E3 2005: How NOT to make a press conference, Nintendo

You only get one chance a year, and Nintendo blew it. Their pre-E3 press conference was nothing short of a debacle, as the company seems stubborn to reveal any concrete details on what exactly it is they have planned. Whereas Sony is showcasing some of the most graphically impressive demos we've ever seen, Nintendo lets us know that on their new hardware, we can play the 20-year old Super Mario Bros.

The idea of being able to play Nintendo's entire library is intriguing… until you start to think. Obviously, ROM's of these games are available free right now all across the internet. No word has been set on cost for these downloads, but even still, why would you pay, at minimum, $150 for a new system to play classic games when you can do that on the very computer you're reading this from? Licensing issues will prevent countless games from being available, including numerous movie based games and other assorted licensed titles. In fact, just about any third party game could be excluded.

They claim this idea will draw in casual, hardcore, and new people into the industry. The casual people are looking for a brief experience, and will head for Madden or the latest entry from Rockstar. In other words, the titles they know. The hardcore gamer has likely played every game they'll offer, or even own them. New people won't grasp the concept of buying a new piece of expensive hardware to play old games. Actually, nobody will. Even kids who have grown up in the Playstation era will take one look at Excitebike and move onto to something that looks cool for their friends.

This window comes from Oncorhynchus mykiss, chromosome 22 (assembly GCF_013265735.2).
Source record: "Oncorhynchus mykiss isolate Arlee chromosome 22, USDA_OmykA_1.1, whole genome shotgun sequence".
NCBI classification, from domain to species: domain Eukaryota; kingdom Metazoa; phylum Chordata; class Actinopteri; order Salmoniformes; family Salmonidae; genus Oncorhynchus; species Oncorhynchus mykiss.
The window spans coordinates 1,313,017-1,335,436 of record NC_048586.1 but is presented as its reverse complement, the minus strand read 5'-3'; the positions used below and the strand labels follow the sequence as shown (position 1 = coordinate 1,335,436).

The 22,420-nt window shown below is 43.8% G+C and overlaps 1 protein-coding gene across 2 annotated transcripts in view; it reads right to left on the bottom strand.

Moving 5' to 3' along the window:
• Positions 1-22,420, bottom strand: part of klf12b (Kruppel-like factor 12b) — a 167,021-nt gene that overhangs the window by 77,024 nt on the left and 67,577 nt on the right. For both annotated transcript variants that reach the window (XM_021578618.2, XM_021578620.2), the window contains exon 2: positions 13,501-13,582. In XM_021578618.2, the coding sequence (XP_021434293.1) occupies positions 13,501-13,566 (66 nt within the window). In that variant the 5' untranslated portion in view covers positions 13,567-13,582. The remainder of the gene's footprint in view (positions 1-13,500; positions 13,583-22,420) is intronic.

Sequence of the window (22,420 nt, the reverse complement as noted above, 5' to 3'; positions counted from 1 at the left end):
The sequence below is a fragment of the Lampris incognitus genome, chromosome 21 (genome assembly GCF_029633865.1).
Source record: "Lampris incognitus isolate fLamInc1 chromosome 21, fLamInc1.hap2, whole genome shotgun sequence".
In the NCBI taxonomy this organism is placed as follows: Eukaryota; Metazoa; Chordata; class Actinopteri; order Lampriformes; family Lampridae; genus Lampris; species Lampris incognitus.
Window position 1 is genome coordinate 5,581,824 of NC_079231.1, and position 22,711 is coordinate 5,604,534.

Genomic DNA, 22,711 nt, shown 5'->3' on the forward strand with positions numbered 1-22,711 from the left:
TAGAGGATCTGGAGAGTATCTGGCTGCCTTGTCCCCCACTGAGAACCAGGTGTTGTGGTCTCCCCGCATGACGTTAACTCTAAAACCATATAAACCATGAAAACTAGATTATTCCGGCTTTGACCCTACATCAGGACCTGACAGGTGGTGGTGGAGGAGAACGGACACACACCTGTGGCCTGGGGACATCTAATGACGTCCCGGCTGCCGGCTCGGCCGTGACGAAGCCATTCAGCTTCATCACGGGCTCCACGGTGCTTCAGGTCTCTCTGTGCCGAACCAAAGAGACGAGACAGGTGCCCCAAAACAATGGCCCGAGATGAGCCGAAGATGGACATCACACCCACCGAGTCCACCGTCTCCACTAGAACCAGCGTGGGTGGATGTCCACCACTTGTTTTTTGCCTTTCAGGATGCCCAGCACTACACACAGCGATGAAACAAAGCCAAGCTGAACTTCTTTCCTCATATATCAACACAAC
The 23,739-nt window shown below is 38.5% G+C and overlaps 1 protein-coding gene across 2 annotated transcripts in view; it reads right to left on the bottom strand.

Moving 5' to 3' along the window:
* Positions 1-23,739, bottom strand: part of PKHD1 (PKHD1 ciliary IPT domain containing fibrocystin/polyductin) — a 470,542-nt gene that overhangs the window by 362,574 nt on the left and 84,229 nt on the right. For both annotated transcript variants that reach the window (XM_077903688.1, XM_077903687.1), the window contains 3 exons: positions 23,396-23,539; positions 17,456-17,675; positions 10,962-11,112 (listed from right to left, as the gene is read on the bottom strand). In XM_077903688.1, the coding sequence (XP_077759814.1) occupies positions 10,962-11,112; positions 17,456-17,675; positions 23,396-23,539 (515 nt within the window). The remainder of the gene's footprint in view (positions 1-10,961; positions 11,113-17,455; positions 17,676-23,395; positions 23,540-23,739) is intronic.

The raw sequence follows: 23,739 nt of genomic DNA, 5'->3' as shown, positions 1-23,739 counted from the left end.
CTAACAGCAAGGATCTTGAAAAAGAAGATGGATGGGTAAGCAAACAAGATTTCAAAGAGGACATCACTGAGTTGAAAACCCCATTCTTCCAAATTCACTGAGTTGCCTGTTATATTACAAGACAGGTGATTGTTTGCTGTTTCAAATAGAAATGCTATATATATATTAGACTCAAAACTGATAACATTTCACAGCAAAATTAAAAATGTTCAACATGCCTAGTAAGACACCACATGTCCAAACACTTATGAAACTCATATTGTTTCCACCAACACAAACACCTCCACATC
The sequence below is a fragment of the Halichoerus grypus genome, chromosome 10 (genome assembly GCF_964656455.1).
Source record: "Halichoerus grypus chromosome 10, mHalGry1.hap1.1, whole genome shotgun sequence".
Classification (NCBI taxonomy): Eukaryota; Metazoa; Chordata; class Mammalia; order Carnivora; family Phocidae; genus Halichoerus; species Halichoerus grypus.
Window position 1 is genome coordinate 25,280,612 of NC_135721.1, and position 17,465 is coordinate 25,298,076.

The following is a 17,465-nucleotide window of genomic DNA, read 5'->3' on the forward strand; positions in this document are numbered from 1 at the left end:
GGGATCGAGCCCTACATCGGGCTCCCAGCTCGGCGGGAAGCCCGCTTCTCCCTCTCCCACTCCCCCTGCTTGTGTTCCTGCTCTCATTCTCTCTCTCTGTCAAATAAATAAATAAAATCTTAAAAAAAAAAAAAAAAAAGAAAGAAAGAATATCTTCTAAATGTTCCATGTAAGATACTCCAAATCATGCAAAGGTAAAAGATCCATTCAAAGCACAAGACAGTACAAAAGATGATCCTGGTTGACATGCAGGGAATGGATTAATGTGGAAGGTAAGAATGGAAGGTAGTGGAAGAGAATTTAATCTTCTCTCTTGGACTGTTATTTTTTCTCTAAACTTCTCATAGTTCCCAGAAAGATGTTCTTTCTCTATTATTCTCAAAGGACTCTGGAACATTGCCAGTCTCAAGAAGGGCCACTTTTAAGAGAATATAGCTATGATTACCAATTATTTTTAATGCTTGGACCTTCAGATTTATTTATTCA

The system they showed was a prototype, and as of this very moment, all the world knows is that is can play classic games. They skirted over announcements of a new Super Smash Bros., then faded away when the controller and new Miyamoto game was mentioned. Less than 24 hours previous, Sony blew the gaming world away, demonstrating exactly what gamers want in a next gen system with Killzone. Nintendo is selling you a NES game.

On the portable side, their new Game Boy Advance is just that: a Game Boy Advance. The Mini is a decent looking piece of hardware. Unfortunately, it plays the same games that the GBA, GBA SP, and DS all play right now, just with a smaller screen. If this is their plan to conquer Sony (as indicated by Reggie Fils-Aimes snide comment towards the competition), they have already failed.

The simple fact is Nintendo blew their chance. They showed me, as a die hard gamer, absolutely nothing as to what they're going to provide me with in this generation other than 20-year old games I already own. Even though Microsoft's press conference was a disappointment as well, at least they offered a glimpse as to their strategy and games. Nintendo desperately needs direction after the Gamecube fell off the radar, and it still seems like they're unsure of what to do next.

Comments (1)


i like the nice use of blind bias in your article. mmm, can't you just taste killzone already? i'm sure it'll be just as great as the last one, and look exactly like that pre rendered video sony showed us.

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